Tooth position. Normally a tooth erupts during childhood in the center of its bony housing. But it can erupt outside of it, often resulting in little to no gum tissue growth around it. The best solution is to move the tooth to a better position within the bony housing through orthodontics. This in turn could stimulate gum growth.

Over-aggressive brushing. Ironically, gum recession could be the result of brushing, one of the essential hygiene tasks for dental health. Consistently brushing too hard can inflame and tear the tissues to the point they begin to recede. Brushing doesn’t require a lot of force to remove plaque: use gentle, circular motions and let the detergents and mild abrasives in your toothpaste do the rest.

Periodontal (gum) disease. This, by far, is the greatest cause for gum recession: an infection caused by built-up bacterial plaque. The weakened tissues begin to detach from the teeth and recede. Gum disease can be treated with aggressive plaque removal and supporting techniques; but it’s also highly preventable. Practicing daily brushing and flossing and regularly visiting your dentist for thorough cleanings and checkups are the best practices for keeping your gums as healthy as possible.

If you would like more information on gum recession, please contact us or schedule an appointment for a consultation. You can also learn more about this topic by reading the Dear Doctor magazine article “Gum Recession.”

By Griffith Family Dental
September 25, 2017
Category: Dental Procedures
Tags: teeth whitening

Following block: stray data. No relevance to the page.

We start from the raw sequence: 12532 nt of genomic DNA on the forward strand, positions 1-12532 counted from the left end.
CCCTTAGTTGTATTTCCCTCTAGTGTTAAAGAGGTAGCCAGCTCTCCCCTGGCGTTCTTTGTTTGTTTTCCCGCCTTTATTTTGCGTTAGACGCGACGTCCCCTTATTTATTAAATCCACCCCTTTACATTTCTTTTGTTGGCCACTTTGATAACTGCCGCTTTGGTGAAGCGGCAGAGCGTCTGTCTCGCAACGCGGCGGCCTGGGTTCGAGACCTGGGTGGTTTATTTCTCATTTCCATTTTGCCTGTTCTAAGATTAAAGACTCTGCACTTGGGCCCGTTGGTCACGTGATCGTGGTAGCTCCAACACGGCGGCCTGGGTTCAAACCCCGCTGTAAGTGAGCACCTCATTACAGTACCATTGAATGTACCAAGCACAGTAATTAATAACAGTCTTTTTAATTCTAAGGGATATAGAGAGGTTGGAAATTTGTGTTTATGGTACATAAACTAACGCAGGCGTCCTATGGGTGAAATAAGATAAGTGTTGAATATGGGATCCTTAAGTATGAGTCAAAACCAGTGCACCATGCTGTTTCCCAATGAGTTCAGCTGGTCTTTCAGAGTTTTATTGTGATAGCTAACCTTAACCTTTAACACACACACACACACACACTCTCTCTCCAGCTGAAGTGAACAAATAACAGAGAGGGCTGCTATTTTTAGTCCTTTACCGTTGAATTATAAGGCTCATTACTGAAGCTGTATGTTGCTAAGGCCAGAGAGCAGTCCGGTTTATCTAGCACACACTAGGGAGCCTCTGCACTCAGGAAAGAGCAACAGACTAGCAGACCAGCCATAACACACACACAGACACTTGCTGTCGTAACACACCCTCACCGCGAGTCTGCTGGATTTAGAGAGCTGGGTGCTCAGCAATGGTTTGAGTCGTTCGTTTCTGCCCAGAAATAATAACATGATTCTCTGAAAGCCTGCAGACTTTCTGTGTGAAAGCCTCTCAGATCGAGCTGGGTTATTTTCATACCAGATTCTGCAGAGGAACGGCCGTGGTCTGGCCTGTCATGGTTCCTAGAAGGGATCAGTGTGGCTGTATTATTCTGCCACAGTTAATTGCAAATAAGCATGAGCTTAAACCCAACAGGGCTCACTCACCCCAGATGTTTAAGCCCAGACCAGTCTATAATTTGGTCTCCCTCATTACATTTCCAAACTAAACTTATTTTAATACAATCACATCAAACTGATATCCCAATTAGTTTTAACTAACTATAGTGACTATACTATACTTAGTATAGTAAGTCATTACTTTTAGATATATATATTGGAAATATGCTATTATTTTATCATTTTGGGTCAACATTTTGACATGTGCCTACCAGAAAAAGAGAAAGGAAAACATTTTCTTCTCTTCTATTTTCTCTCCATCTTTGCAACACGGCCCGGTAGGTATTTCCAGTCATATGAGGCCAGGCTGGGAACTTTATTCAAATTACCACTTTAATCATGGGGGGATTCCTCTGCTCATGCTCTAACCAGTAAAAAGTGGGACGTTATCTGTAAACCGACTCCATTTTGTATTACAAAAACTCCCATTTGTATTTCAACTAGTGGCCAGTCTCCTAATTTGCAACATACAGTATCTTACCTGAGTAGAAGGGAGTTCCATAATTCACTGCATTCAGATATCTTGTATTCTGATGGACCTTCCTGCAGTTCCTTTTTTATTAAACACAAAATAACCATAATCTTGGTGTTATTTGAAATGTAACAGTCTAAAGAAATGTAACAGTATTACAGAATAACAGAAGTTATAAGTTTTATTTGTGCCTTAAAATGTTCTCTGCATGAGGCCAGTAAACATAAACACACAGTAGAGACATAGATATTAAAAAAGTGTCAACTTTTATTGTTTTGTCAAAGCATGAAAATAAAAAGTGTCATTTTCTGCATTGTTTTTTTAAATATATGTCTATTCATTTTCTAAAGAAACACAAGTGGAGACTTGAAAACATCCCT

BeSuretoHaveaDentalExamBeforeWhiteningYourTeeth

You’ve been embarrassed for a while now by your yellowed, dull teeth. You’re ready for a change.

There’s a simple and cost-effective way to make that change: you can temporarily brighten your smile with teeth whitening, possibly at home. But before you try it, you should first have a dental examination to find out if whitening is the right choice for you.

First off, healthy teeth with outer enamel staining are the best candidates for whitening. Teeth and gums with tooth decay or periodontal (gum) disease should be treated first before undergoing whitening. A dental exam will uncover any health issues you may have with your mouth.

In the same vein, you’ll want to consider whitening carefully if you have dental work like veneers, crowns or implants. Unlike natural teeth, these non-biological materials won’t be affected by the bleaching agent. We can discuss any potential for color mismatch between your whitened natural teeth and your dental work during your examination.

A dental exam can also uncover one other crucial fact — what kind of tooth staining you have. There are two basic types: extrinsic, staining on the outside enamel as we’ve mentioned earlier; and intrinsic, staining that originates from inside a tooth. The whitening kits you purchase from a store and even some of the whitening techniques we use in the office only diminish extrinsic, not intrinsic staining. To address an intrinsically-stained tooth requires a much more involved, invasive clinical technique only performed by dental professionals.

Finally, a dental examination is a good discussion forum for helping you decide between a home kit and a clinical procedure. While DIY kits are effective for the most part, you won’t be able to precisely control the degree of brightness like we can. This could be important if you want a specific shade of whiteness, from a more subtle and natural shade to dazzling “Hollywood” bright. Shade control could also help minimize color mismatch with dental work.

In the end, we want to help you make the best choice for teeth whitening. Even if you decide to pursue whitening at home, we can offer you valuable advice on what to look for when you buy a kit and how to use it. That alone could help ensure you get the new, bright smile you desire!

If you would like more information on teeth whitening, please contact us or schedule an appointment for a consultation. You can also learn more about this topic by reading the Dear Doctor magazine article “Important Teeth Whitening Questions…Answered!